Toyota Production System (TPS)
From a young age, Sakichi Toyoda devoted himself to the improvement of looms. In 1891 he obtained his first patent for them. In 1924 he invented the Type G, an automatic knitting machine with an uninterrupted weaving system, the first machine of its kind in the world.
"Applying human intelligence to machines is the only way to make machines work for men" AUTONOMATION.
According to Sakichi's wishes, his son Kiichiro Toyoda entered the automobile industry.
- In 1935 Toyoda manufactures its first car, the A1
- In 1936 the series production of the AA model (improved A1) begins
- In 1937 it changed its name to TOYOTA
- In 1945, coinciding with the end of World War II, Kiichiro sets a clear objective for Taichi Ohno:
"To reach the American automobile industry, otherwise the Japanese automobile industry will not survive"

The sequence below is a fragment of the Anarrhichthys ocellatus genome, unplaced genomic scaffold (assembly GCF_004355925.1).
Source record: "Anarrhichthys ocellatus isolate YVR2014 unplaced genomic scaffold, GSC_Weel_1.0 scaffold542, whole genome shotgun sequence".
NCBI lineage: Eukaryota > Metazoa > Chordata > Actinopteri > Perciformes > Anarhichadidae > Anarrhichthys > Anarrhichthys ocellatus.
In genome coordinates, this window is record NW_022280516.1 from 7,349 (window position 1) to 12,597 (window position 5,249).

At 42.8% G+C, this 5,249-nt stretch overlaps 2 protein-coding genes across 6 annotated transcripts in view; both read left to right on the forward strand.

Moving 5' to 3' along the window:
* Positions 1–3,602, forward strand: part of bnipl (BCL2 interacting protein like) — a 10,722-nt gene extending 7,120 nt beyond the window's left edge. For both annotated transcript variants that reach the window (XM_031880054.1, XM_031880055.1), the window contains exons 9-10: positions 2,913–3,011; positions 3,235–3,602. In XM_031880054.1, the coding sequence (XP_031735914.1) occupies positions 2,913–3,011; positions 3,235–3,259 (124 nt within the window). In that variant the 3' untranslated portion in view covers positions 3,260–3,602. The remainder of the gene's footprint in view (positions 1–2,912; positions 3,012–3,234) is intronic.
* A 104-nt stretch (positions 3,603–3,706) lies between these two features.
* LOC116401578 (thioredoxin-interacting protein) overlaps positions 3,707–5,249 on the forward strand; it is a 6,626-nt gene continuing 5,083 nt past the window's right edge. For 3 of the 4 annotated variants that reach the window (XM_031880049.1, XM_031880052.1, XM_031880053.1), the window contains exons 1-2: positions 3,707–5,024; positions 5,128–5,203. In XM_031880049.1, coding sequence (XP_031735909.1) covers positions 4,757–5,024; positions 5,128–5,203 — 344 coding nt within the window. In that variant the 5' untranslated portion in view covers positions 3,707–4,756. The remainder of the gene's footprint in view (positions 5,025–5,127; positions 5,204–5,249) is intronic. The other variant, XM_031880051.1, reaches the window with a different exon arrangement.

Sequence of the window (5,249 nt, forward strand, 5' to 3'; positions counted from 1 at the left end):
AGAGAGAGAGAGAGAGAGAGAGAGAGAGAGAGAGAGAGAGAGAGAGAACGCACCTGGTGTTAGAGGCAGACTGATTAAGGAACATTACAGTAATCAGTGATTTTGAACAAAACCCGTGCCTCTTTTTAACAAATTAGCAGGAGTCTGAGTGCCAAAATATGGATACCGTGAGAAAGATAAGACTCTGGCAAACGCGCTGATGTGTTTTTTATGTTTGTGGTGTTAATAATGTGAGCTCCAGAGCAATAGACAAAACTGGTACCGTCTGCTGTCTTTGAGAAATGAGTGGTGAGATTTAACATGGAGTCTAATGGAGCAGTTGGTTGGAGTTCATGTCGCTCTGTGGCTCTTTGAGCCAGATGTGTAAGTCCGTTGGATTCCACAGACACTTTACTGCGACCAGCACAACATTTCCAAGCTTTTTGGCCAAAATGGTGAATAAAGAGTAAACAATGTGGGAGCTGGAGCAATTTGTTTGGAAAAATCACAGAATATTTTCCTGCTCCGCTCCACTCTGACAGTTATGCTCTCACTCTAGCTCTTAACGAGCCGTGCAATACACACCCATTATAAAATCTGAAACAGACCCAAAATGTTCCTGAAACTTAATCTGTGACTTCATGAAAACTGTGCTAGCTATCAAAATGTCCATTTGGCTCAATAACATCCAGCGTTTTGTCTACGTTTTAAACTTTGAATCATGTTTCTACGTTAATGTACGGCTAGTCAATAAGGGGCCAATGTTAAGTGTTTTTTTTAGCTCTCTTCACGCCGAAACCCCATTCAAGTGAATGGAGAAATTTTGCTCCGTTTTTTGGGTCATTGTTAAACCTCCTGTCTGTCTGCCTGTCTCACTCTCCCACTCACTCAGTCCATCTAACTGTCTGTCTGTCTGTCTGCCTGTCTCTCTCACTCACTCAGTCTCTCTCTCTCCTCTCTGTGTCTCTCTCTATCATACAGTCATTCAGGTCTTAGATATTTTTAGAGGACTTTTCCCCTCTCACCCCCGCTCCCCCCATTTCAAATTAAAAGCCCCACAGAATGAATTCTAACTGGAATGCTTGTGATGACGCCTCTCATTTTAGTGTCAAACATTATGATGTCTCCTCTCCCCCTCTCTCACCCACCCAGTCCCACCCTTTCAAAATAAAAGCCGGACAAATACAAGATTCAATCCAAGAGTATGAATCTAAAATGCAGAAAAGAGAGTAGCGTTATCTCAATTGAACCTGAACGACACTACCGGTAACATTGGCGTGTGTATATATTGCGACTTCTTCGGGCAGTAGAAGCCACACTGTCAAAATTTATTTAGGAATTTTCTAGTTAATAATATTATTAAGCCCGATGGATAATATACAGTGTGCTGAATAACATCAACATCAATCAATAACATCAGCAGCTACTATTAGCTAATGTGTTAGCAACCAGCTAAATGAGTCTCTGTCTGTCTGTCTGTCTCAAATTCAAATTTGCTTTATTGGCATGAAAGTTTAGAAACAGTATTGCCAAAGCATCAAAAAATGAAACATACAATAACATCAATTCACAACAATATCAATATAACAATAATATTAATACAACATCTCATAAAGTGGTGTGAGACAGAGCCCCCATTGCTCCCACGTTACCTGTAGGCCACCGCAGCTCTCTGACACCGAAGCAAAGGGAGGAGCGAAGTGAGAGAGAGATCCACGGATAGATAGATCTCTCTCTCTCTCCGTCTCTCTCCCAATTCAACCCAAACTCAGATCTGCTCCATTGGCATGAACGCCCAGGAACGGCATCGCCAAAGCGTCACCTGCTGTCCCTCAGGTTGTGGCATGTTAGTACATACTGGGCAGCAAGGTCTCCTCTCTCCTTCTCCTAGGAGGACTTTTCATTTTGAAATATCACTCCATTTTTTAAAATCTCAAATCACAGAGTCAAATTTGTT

Taiichi Ohno made many improvements that led to TPS when the company was going through a difficult situation. Among them, he created environments of participation and flexibility for workers, promoted the participation of all departments in product quality and worked on the integration of suppliers.
Shigeo Shingo was one of the main precursors to the introduction of JIT, Kanban and Stockless production systems.
- Defender of the application of Statistical Process Control
- From 1961 he began to use poka-yoke techniques
- As he completed more projects with the poka-yoke systems, his enthusiasm for Statistical Process Control waned
- In 1969, while working for Toyota, he conceived SMED